Inclusive Membership, Prophetic Vision, And The American Church
The claim that we belong to God, a God who decisively determines our true identity amidst the competing claims upon our hearts and minds made by the idols of the world, is central to Stroupe's prophetic vision of the liberating call of the gospel in a world governed by the power of death. The following group of sermons, taken from various studies of New Testament texts, brings this claim and its consequences for Christian faithfulness sharply into focus. The dialectical complexity between good news and bad news in our journeys with the God of the Bible continues here as a consistent refrain.
Wilton Lewis stood with his hands on his hips, studying the sanctuary wall, not trusting himself to speak. He wanted to spit, was thwarted by the fact that he was inside, and instead swallowed hard and said, “This is vile. Disgusting and vile.” He turned to his right and added, “I apologize, Reverend Cashmore. This does not represent the good people of Port William. You know that, I hope.”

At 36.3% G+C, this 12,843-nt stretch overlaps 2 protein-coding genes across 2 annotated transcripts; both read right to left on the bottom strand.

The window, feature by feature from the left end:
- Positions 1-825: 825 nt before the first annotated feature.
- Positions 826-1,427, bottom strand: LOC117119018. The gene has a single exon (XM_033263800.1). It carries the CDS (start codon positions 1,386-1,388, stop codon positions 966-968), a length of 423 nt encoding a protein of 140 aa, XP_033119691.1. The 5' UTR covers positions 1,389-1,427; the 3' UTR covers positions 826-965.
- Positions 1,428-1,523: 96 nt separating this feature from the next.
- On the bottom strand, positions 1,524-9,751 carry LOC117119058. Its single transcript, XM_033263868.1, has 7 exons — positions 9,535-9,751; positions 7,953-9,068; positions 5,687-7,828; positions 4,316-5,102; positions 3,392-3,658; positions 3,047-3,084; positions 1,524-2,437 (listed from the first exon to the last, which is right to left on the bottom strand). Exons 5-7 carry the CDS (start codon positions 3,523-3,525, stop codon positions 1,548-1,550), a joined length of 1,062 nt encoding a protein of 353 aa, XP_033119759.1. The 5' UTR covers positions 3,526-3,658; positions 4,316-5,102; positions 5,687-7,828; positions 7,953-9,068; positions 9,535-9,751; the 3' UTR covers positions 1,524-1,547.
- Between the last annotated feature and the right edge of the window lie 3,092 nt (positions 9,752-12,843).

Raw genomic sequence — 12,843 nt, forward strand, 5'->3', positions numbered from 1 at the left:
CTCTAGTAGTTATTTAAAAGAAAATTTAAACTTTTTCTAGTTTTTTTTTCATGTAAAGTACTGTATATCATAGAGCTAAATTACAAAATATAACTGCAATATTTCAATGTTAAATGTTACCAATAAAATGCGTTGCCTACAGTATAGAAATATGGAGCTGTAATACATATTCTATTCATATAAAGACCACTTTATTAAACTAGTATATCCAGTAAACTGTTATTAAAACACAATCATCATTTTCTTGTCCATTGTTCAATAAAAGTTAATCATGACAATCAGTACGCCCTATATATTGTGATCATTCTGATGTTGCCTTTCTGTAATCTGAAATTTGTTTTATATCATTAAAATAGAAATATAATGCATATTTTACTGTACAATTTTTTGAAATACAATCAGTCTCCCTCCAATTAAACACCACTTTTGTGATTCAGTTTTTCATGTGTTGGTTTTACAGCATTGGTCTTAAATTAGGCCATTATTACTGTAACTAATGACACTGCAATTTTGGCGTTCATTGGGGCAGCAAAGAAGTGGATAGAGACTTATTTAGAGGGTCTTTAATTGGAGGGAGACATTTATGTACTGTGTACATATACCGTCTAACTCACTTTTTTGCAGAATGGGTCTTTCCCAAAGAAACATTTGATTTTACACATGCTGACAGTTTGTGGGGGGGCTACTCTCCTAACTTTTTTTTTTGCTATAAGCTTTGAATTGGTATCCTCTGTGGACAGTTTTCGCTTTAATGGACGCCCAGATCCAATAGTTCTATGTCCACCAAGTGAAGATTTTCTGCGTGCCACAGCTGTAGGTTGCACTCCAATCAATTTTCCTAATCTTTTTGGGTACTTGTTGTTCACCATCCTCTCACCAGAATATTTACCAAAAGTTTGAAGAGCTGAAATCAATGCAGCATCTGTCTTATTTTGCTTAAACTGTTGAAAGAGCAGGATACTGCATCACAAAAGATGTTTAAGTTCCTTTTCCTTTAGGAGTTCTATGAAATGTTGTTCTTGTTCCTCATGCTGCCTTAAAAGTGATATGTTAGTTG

Since Albert Einstein is considered the genius above all geniuses, he is often credited quotes he never said. (If Einstein said it, it must be true.) That includes the saying that insanity is defined as doing the same thing again and again and expecting to get a different result. Actually, it wasn't until the 1980's that he was first connected to that saying, but it doesn't matter who actually said it, because these three scriptures seem to validate the saying.
Seven years ago, our family moved from southern Virginia to northeast Wisconsin. As you might expect, spring comes later here. Fall comes earlier. And winter is a much different experience in northeast Wisconsin than it was in southern Virginia. The same temperatures that seemed bone-chilling in Virginia are good reason to leave the mufflers and mittens at home in Wisconsin. Of course, many of the retired folks in my congregation here take their cue from the geese and fly south for the winter each year.